Wang, dressed in a form-fitting red gown, resembled an Olympic gymnast more than a concert pianist. She employed all her strength to successfully tackle the piece, revealing that the best way to perform Shostakovich’s musical Brutalism is to wrestle it to the ground. Initially, this muscular approach interfered with the “Andante”, but Wang relaxed mid-way through, coaxing forth the gentleness Shostakovich likely intended for his son Maxim, for whom the work was composed as a 19th birthday gift. I suspected Wang’s defter touch was due to her tuning in to Noseda’s calm control of the orchestra. Together, the maestro and his musicians managed to keep a work that even when well-executed sounds dangerously close to derailment, from running off the tracks. Wang’s pyrotechnics wowed the house, stuffed with big dollar patrons who erupted into cheers and a standing ovation storm of applause.

The NSO’s sleek precision of this work in particular was evidence of Noseda’s talent for finding the silver lining in a score without overstating his innate sense of optimism, which in works by composers such as Shostakovich, would sound patently false. Now that the maestro has hired 16 musicians – nearly a sixth of the entire corps – I am intrigued to think that during Noseda’s tenure such a practical but sunny sound might come to be how the NSO distinguishes itself.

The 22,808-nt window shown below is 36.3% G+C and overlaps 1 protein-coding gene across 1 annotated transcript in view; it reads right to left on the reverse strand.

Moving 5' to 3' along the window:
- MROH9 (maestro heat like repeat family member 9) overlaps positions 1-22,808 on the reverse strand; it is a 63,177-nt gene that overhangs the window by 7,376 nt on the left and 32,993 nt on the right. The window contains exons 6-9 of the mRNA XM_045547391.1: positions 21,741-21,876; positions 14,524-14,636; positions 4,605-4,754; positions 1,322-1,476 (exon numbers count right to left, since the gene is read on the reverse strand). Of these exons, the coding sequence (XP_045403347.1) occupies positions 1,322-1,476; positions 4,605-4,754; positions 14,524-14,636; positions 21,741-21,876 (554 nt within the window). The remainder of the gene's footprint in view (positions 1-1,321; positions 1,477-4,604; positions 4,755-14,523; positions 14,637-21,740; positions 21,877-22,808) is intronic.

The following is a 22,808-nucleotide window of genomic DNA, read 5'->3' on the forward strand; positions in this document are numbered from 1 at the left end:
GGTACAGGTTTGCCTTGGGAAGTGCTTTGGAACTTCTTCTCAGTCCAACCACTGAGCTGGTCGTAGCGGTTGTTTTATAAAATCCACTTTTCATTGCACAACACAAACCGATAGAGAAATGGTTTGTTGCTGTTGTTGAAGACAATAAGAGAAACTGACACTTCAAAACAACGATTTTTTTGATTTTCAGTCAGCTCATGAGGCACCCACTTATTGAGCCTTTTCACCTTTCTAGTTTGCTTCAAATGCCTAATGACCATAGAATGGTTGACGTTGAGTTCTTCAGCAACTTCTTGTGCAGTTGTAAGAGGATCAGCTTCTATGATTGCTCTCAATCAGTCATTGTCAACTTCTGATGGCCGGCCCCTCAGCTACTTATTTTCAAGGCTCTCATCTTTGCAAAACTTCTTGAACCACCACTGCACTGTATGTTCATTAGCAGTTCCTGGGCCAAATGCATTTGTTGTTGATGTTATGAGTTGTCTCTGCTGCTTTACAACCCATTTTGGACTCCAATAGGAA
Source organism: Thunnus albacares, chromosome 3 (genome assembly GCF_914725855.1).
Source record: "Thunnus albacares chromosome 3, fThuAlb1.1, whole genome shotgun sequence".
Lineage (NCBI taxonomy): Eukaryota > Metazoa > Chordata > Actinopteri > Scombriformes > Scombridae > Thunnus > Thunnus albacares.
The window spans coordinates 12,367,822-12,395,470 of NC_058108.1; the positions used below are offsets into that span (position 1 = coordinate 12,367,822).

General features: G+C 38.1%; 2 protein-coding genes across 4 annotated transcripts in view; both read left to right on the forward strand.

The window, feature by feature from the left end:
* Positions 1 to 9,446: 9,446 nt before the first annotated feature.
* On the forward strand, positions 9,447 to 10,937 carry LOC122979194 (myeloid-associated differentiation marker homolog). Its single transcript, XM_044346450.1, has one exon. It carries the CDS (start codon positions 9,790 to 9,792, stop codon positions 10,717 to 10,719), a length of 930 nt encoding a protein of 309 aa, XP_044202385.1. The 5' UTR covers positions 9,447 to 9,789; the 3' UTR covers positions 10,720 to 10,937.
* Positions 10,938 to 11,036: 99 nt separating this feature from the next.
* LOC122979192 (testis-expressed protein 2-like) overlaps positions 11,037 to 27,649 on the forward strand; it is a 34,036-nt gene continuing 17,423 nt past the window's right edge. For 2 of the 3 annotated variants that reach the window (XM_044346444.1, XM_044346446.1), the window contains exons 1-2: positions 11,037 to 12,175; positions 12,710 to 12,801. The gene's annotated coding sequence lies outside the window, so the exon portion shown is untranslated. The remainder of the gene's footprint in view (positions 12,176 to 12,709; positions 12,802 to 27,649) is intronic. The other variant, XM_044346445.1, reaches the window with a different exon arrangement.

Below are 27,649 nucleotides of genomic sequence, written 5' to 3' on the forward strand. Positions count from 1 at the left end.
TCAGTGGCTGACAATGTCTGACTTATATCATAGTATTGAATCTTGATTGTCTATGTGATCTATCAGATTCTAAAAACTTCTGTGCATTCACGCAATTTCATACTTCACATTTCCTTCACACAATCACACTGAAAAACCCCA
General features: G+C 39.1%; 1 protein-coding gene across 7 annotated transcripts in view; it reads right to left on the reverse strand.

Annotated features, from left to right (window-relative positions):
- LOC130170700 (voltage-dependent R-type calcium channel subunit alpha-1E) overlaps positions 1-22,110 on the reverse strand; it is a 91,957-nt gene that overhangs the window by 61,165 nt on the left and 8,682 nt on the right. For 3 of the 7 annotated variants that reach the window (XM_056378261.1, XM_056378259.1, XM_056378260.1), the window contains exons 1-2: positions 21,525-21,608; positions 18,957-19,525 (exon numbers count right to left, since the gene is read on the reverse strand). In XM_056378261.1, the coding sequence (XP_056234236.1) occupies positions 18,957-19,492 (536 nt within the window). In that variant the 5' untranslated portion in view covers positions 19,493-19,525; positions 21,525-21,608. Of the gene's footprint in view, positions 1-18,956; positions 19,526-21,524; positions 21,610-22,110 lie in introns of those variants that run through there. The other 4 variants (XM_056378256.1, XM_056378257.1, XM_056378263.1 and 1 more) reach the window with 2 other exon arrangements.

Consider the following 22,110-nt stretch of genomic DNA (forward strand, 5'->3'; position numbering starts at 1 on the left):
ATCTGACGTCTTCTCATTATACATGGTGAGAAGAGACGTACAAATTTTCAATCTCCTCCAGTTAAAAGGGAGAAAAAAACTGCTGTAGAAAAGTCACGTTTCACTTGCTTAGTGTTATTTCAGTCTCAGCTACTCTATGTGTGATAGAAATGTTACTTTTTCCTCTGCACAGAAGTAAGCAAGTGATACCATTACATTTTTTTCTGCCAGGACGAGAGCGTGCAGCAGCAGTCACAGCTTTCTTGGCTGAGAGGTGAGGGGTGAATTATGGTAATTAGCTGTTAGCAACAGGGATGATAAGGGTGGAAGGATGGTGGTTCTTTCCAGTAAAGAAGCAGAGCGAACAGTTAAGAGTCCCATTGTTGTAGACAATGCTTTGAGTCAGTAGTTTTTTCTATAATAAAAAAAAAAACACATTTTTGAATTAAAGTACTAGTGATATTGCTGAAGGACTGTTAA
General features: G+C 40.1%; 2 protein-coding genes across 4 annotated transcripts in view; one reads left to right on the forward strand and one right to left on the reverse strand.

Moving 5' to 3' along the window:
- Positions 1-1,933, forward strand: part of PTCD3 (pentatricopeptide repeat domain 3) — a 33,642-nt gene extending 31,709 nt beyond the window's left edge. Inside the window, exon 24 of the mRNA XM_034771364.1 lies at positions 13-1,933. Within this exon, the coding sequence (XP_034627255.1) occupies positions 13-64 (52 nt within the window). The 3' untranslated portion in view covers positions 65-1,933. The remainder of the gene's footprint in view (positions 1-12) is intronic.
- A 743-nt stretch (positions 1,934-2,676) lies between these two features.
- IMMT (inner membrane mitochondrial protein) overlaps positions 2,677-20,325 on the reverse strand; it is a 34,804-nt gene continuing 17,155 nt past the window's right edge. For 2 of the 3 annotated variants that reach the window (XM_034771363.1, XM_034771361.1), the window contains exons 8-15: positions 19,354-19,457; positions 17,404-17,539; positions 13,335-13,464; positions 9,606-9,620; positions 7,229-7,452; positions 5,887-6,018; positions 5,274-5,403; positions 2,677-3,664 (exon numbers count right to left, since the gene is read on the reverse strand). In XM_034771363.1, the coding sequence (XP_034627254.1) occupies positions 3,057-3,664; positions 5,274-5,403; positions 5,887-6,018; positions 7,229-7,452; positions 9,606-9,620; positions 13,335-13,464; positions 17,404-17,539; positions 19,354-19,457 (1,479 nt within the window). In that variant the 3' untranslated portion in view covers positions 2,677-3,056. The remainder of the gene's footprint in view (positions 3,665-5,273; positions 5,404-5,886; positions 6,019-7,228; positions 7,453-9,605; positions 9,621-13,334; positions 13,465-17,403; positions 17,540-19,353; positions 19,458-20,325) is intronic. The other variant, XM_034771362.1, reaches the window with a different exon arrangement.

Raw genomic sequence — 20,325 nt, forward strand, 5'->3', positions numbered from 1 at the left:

Because it is more accessible and less chaotic, Shostakovich’s Suite for Jazz Orchestra, composed in 1934, was a pleasant palette cleanse midway between the absurd silliness of the Stravinsky selections and the Gershwin. Noseda’s bouncy direction betrayed his own delight in Stravinsky’s Circus Polka, written in 1942 for Balanchine’s ballet featuring 50 Ringling Bros. and Barnum and Bailey circus elephants. The “Scherzo” also provided the maestro an opportunity to dance to the music as he conducted.

In the NSO’s rendering of An American in Paris, I was surprised to hear subtleties from the percussion and timpani I have missed in previous performances by other orchestras. Perhaps it is further proof that a distinct sound is emerging from the Kennedy Center’s house band.

During a break in the performance, Kennedy Center Board of Trustees Chairman David M. Rubenstein announced that benefactors had helped the NSO raise 1.5 million dollars and called attention to celebrity guests in attendance, including Supreme Court Justices Samuel Alito and Ruth Bader Ginsberg, the latter of whom unequivocally received the evening’s most enthusiastic standing ovation and loudest round of cheers and applause which would not die down until the justice stood and waved to the crowd.

Running time: approx. 90 minutes

The National Symphony Orchestra Season Opening Gala played on Saturday, September 28, 2019, at the Kennedy Center – 2700 F Street, NW, in Washington, DC. For tickets to future events, go online.